Memorial Day Special Edition: How to Sound When You’re Delivering a Eulogy

By May 26, 2016Home, Speaking

Summary

This Memorial Day, take time to remember and pay respect to those who mean so much to you, no matter where they are now. If you are attending and speaking at a memorial service, use the verbal strategy I provided here to fill everyone in attendance with faith and belief that the person we’re gathering for will live on in our hearts.

Here’s a summary of the vocal profile for a eulogy, as taught by Roger Love in this video lesson.

  • Pitch: 5-6
  • Pace: 5
  • Melody: 7
  • Tone: 5-6
  • Volume: 6

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Thank you for listening and have a wonderful Memorial Day.

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TRANSCRIPT

Hi, I’m Roger Love, celebrity verbal strategist, top-selling author, and founder of The Voice of Success Live. I’m working to make the world a better place, one speaking voice at a time, starting with yours.

In honor of Memorial Day, I want to help you find the right verbal strategy for when you commemorate and remember others.

Memorials are a special time to reflect, offer our respect, and celebrate a loved one. While the “guest of honor,” isn’t physically present to hear your words, what you say can bring so much comfort, honor and joy to those around you. Your speech may be the healing they need or the memories they reflect on in coming years. So having the right verbal strategy is important.

Today, I’ll help you sculpt a verbal strategy to achieve the perfect voice for this occasion. I’ll be using my Building Blocks of Voice and 1-to-10 scales from my Perfect Voice programs to describe each building block. Log in to your Perfect Voice profile if you need a refresher.

Now, let’s start with pitch. Remember that the environment may be filled with a sense of sadness and loss, so I recommend that your overall voice during a eulogy or memorial speech be uplifting. Try to be a little on the higher side, maybe a 5 or 6, and avoid going too low. The higher pitch will make others feel more joyful and hopeful. It’ll also help you create an uplifting atmosphere and reduce the sorrow surrounding the service.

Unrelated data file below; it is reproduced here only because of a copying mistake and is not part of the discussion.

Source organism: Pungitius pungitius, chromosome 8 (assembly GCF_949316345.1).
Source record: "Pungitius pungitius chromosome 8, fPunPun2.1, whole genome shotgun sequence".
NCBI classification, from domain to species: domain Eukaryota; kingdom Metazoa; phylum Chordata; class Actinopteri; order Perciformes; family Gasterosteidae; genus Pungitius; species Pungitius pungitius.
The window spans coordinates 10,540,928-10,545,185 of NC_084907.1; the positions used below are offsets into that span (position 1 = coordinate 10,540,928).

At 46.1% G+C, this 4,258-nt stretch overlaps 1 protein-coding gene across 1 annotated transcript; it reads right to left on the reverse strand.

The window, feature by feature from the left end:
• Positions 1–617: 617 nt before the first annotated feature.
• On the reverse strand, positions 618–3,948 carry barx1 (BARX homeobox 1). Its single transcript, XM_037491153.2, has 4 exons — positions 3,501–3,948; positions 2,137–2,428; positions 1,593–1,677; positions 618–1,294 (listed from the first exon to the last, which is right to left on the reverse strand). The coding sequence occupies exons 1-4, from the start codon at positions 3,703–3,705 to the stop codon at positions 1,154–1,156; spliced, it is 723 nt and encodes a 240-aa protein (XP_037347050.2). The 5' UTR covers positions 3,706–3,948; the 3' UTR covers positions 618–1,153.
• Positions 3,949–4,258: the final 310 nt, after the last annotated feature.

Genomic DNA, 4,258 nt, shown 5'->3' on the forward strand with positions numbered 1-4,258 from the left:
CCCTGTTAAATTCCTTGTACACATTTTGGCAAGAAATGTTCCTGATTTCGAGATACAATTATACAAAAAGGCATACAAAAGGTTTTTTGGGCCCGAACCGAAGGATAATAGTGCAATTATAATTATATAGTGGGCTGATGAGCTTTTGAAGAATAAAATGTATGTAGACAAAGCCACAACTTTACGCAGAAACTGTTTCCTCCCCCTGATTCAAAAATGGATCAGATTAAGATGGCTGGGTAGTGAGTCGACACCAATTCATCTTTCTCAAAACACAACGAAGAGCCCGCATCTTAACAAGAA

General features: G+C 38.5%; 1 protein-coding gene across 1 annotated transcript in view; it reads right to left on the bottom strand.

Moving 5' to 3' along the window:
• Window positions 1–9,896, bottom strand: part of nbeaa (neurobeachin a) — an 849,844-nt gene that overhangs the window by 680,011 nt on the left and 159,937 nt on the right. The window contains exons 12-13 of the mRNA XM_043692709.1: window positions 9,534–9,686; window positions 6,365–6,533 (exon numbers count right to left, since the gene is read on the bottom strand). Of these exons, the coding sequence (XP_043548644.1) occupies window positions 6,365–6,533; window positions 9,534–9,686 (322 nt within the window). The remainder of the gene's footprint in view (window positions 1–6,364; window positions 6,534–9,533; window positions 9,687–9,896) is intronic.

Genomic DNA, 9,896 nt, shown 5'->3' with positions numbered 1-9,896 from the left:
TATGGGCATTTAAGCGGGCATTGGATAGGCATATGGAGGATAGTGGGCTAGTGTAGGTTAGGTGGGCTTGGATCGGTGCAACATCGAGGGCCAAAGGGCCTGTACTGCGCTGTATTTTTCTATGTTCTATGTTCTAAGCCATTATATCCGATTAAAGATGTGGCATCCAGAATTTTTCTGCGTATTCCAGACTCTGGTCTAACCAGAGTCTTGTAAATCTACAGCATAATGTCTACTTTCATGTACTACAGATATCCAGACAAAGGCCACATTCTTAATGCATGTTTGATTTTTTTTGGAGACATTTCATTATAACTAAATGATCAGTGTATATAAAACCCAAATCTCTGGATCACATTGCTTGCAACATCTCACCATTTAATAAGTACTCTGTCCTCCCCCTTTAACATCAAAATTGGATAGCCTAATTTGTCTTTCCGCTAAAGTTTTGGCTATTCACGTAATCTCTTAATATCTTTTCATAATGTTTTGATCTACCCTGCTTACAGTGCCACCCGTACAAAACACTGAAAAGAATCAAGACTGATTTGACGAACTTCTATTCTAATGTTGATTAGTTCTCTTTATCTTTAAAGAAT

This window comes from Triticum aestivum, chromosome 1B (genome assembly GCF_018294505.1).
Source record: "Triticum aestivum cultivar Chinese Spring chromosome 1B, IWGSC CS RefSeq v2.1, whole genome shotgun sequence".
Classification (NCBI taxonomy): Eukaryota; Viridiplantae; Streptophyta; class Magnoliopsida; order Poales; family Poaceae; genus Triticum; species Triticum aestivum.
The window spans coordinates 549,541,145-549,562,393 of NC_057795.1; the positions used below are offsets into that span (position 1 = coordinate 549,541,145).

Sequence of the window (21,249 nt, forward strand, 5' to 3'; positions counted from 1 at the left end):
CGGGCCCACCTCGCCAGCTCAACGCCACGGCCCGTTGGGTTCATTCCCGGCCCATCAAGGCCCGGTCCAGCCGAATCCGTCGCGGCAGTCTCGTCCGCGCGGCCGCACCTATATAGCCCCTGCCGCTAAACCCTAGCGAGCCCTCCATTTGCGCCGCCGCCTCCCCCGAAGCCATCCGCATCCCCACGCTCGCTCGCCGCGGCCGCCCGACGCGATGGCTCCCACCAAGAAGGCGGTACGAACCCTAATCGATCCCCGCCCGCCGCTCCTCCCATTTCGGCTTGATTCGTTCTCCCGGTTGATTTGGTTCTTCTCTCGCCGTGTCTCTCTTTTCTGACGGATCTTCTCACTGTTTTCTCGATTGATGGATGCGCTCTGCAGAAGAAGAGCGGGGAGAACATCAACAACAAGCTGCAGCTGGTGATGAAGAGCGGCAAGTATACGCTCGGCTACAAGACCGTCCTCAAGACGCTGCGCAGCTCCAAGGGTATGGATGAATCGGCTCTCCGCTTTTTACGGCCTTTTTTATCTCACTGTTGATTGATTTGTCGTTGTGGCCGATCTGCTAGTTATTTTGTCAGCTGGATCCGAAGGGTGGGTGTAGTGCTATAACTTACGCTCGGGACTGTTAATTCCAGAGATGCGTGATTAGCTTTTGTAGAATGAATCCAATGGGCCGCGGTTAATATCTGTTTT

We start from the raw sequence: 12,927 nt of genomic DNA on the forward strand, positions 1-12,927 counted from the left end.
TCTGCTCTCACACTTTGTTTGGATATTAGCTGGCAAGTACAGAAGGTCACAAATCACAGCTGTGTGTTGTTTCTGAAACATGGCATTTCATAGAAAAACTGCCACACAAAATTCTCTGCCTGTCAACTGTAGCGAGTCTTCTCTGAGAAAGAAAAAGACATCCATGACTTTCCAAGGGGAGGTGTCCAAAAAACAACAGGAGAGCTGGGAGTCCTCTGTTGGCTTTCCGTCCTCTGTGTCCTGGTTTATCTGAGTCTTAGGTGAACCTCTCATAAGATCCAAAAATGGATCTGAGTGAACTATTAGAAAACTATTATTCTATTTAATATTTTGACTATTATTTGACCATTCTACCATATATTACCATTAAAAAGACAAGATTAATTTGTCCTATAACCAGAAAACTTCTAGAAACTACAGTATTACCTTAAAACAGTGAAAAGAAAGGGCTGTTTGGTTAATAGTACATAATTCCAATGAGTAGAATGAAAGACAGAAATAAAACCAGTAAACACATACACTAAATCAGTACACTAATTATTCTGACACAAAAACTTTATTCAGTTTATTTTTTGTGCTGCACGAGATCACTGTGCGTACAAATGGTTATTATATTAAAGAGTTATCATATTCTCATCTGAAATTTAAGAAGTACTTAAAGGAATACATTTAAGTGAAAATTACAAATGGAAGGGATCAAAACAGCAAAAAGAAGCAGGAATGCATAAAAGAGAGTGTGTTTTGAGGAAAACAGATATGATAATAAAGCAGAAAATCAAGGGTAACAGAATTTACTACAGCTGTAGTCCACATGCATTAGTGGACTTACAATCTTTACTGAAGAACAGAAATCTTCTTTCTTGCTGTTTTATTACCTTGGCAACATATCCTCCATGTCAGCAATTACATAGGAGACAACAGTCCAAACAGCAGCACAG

Next, your pace should stay around a 5. Make sure to be consistent and don’t drag it out by slowing down. Life has a beginning, middle and end and each is important. We don’t rush through any of those three parts of life, so we shouldn’t rush through the eulogy. Going too slow invites the audience to sink into their sadness or mentally wonder away into their own thoughts, leaving you alone at the microphone.

Moving on to melody, you should have a great deal of melody, around a 7. You are celebrating a life well lived and a person much loved. You are positive about the fact that love never dies and that the person is in a happy place now. This level of melody will communicate that and help keep everyone’s spirits up.

Next, let’s talk about tone. Aim for about a 5-6. I don’t want you to be airy and light and sound like you’re blowing in the wind. I want people to get strength from your voice and a bit more edgy tone will help with that. Your voice will ring out with hope and consistency that makes people feel good about the person you’re honoring. An airy voice can’t effectively lead people who are mourning. They need strength to be pulled toward hope and a more edgy voice can do that for you.

Finally, volume. Stay around a 6 here. This delivers a strong, confident impression that shows others your strength and encourages them to summon their own.

This Memorial Day, take time to remember and pay respect to those who mean so much to you, no matter where they are now. If you are attending and speaking at a memorial service, use the verbal strategy I provided here to fill everyone in attendance with faith and belief that the person we’re gathering for will live on in our hearts.

Personally, I’ll be using the holiday to remember all the great times I’ve had with my loved ones and remind them–wherever they are now–how much I appreciate them.

And know that I appreciate you! Thanks for spending this time with me and I wish you all a wonderful Memorial Day.

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